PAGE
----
Many international students unable to return home will be staying in the UK in homestays over the summer. An arrangement where an international student aged under 16 years (18 if they are disabled) is staying in a homestay, for 28 consecutive days or longer, would fall under a private fostering arrangement. Schools and guardians are obliged to report arrangements to the local authority where the student is staying.
Please note that even if the young person is going to a homestay that have they stayed with before and the homestay was assessed before, the arrangement will still need to be referred to the local authority and reassessed. The main host would only need an update assessment if their last assessment is more than 12 months old (so there may be some that do not require a new assessment) but the private fostering team will need to carry out an assessment on the young person and visit them during their stay.
What is private fostering?
Private fostering is the name for an informal arrangement made by parents for a child to live with another family.
A child is automatically being privately fostered if they are:
- Under the age of 16 (or 18 if they’re disabled), and
- They are being provided with accommodation by someone who is not a close relative. A close relative is an aunt, uncle, step-parent, grandparent or sibling, but not a cousin, grand aunt/uncle or a family friend, and
- It is intended that the young person will be provided with accommodation for a period of 28 days or more.
Why some children and young people are privately fostered
Here are some of the more common examples of private fostering:
- Children living with a friend’s family as a result of parental separation, divorce or arguments at home,
- Teenagers living with friends or extended family following problems at home,
- Children whose parents work or study at unsociable hours, making it difficult for them to use ordinary day care or after school care,
- Children sent to this country for education or health care by birth parents living overseas.
Is there an exemption to the private fostering rule during the pandemic?
No there is no exemption, any private fostering arrangement must be reported to the local authority. Local authorities have a statutory duty to assess arrangements.
Who should report the arrangement, the school or the guardian?
Both parties should report the arrangement, it does not matter if the information is doubled up. The AEGIS Quality Standards explain that the guardian is to liaise with the school. It will be particularly helpful to schools if AEGIS guardians are proactive in keeping them informed of where children are staying.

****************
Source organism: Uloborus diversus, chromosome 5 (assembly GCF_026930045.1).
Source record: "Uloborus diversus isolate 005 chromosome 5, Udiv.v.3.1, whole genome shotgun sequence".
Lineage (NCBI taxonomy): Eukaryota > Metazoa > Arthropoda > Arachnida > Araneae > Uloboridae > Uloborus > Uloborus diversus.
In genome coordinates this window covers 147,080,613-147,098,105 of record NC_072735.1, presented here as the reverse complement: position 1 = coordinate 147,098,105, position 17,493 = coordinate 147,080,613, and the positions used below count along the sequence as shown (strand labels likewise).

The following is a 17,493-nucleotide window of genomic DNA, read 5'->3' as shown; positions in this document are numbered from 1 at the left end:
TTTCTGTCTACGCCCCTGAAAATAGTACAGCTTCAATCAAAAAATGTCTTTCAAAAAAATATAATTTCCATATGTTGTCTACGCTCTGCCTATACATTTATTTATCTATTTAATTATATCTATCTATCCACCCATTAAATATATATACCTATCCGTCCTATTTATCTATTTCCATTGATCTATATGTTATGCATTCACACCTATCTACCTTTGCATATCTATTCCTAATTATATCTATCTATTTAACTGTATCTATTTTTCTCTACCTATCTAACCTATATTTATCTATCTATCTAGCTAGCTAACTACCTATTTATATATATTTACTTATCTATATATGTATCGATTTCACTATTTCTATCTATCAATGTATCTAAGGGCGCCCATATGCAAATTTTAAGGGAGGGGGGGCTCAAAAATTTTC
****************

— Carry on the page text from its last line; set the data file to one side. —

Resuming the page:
Which local authority do we have to report the arrangement to?
The arrangement must be reported to the local authority where the child is actually staying, therefore the homestay’s local authority.
Which department should we notify?
Each local authority has a Private Fostering Team who you would notify of any private fostering arrangements. A referral form will need to be completed which you should be able to find on the local authority website, along with a telephone number should you have any queries. Google search suggestion: *County* Private Fostering Referral Form.
How soon should we report the hosting arrangement?
As soon as you are aware that a hosting arrangement will meet the 28 day threshold, please report to the local authority.
Do schools have a duty to report a private fostering arrangement?
Advice regarding private fostering within Keeping Children Safe in Education 2020 remains relevant to schools, this includes the obligation to notify the local authority of any private fostering arrangements, please see from P54, point 207:
As a visa sponsor, the school has to report any private fostering arrangement or they risk having their sponsor licence revoked:
3.30 If a child student will be cared for in a private foster care setting, the sponsor must give the local authority in whose area the child will live the following details, as soon as they become aware that the child has arrived in the UK or, if the private care arrangement begins when the child is already here, as soon as they become aware of the change:
a. the name of the foster carer; and
b. the address where the foster carer and the student will live.
3.31 If you fail to do this, we will immediately revoke your licence.
3.32 If a child student will be cared for by their parent who has permission under the Parent of a Child Student route, the sponsor must notify UKVI through the SMS within ten working days if there is any change in the care arrangements for the child. If the child student is 16 or 17 years old and will be living independently, the sponsor must submit a letter from the child student’s parent or legal guardian confirming they consent to their child living independently in the UK. If the child student will be residing with a resident British citizen or other UK resident who is a close relative or in a private foster care arrangement, the sponsor must submit the additional evidence for the new care arrangement on behalf of the child student, as set out in Appendix Child Student of the Immigration Rules.